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World interest soars over Canadian record-breaking flight

In Canada on September 24, 2010 at 08:59
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World interest soars over Canadian record-breaking flight

September 23, 2010

Nicki Thomas

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University of Toronto Ph.D. student Todd Reichert poses next to the body of the Snowbird, the human-powered ornithopter he piloted in a record-setting flight this summer.

NICKI THOMAS/TORONTO STAR

It’s likely the first time an ornithopter has been discussed so widely that it’s been given its own hashtag on Twitter.

The human-powered aircraft with birdlike wings and its pilot, Todd Reichert, are garnering international attention since news broke of its record-breaking continuous flight. Now they’re popping up on newsites, blogs and tweets from Canada to India to Switzerland.

Reichert, an engineering Ph.D. student at the University of Toronto, piloted the first continuous flight of an ornithopter back in August. Using just his legs, Reichert powered the bird for about 20 seconds, covering 145 metres.

The craft weighs just 43 kilograms and has a wingspan of 32 metres. It works by pumping a set of pedals attached to pulleys and lines that bring down the wings in a flapping motion.

The vice-president of the Fédération Aéronautique Internationale, the governing body for aeronautical world records, witnessed the flight. The organization is expected to confirm the world record in October.

“I understand the significance of this but in terms of dealing with the hype, I’m reasonably relaxed,” Reichert said Thursday.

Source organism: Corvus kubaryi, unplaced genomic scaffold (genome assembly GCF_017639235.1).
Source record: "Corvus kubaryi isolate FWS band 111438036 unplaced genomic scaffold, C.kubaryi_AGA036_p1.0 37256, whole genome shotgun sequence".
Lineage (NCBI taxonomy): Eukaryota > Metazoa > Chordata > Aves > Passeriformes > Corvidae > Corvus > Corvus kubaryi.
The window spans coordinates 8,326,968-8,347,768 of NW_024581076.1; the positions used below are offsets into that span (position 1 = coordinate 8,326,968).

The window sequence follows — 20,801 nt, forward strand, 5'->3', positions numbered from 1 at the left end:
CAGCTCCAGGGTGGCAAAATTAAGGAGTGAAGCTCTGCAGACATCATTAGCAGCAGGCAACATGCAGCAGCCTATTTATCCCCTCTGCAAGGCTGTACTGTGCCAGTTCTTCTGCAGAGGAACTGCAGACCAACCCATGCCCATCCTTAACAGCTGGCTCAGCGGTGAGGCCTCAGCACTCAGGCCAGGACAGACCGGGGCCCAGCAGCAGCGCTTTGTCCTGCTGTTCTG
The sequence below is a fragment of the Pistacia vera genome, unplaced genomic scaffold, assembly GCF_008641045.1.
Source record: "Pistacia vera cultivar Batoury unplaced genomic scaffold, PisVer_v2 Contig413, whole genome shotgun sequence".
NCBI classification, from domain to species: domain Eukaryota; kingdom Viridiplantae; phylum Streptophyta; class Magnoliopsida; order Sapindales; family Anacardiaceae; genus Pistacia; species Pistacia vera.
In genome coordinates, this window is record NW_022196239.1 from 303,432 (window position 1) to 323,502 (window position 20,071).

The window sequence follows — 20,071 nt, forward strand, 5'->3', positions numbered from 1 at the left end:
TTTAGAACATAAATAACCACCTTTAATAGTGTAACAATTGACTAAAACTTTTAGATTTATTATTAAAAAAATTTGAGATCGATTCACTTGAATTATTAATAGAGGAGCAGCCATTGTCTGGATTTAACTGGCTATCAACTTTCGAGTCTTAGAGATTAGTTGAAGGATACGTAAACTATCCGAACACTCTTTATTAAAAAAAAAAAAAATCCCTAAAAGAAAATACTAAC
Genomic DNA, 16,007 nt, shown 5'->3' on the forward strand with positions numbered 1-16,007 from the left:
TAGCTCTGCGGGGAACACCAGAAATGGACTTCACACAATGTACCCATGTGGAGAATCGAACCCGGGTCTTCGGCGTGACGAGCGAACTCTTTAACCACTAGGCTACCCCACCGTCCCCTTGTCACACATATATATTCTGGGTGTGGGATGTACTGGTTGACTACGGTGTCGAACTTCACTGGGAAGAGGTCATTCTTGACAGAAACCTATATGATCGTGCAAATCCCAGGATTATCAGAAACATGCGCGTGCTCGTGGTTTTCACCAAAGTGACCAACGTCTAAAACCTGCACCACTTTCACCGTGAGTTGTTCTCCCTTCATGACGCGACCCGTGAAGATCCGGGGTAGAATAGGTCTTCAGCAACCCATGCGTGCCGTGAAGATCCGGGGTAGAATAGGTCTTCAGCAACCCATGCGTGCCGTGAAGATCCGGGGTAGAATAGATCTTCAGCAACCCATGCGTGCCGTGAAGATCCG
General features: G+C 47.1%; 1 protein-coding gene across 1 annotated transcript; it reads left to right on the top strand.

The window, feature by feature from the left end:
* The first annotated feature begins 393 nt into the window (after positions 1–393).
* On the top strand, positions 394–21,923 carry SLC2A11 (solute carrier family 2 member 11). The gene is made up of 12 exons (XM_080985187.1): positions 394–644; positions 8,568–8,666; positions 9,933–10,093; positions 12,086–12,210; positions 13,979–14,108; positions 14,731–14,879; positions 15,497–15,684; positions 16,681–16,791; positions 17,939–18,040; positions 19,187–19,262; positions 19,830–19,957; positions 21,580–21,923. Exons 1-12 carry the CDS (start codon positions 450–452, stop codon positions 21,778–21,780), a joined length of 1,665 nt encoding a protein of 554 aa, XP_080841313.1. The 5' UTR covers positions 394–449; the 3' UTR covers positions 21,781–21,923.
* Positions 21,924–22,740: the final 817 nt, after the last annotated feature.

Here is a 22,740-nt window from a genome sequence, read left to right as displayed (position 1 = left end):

There was one phone call that had him excited, however.

It came from Morton Grosser, who worked on the Gossamer Albatross, the first human-powered propeller driven aircraft to cross the English Channel in 1979.

“So he calls me up — I don’t even know how he got my number — and he says, ‘Todd, welcome to the club,’” Reichert said. “These guys were our heroes. When we started this project, it was, ‘Okay, let’s find the pros, find out what they did, learn from them and use that as a starting block.’”

Reichert spent four years planning, building and testing the Snowbird, along with fellow graduate student Cameron Robertson, and under the supervision of U of T’s James DeLaurier. Volunteers Robert and Carson Dueck rounded out the team.

On their business cards they call themselves the Human-Powered Ornithopter Project. In person, they refer to themselves as “the five amigos.”

For the past two summers, team members took up residence in Tottenham, about an hour’s drive northwest of Toronto. The Snowbird was kept disassembled in a barn at a nearby aviation club with its own runway.

Each morning, the team would bike to the barn before sunrise and put it back together. At first it took them two hours. By the end, they could do it in 30 minutes. In all there were 65 test flights.

“It was hard to describe it to friends,” Reichert said of the commitment. “I am actually working on this every single moment. You wake up, you come here. You work, you eat. You go get dinner, you come back and then you sleep. And it was worth every moment.”

Robertson said it was nostalgic being back at the barn where they spent so much time. He’s now working on an unmanned aircraft at an engineering firm in Brampton. Reichert still has to complete his Ph.D. but he doesn’t anticipate having trouble finding a good job afterward.

“Something like this,” he said of his dream job. “Where you can design and build and innovate and put into practice really quickly. At big aerospace firms, you sit at a computer and you design a very small component for 10 years.

“I need to be out building. I don’t really like doing what other people are doing.”

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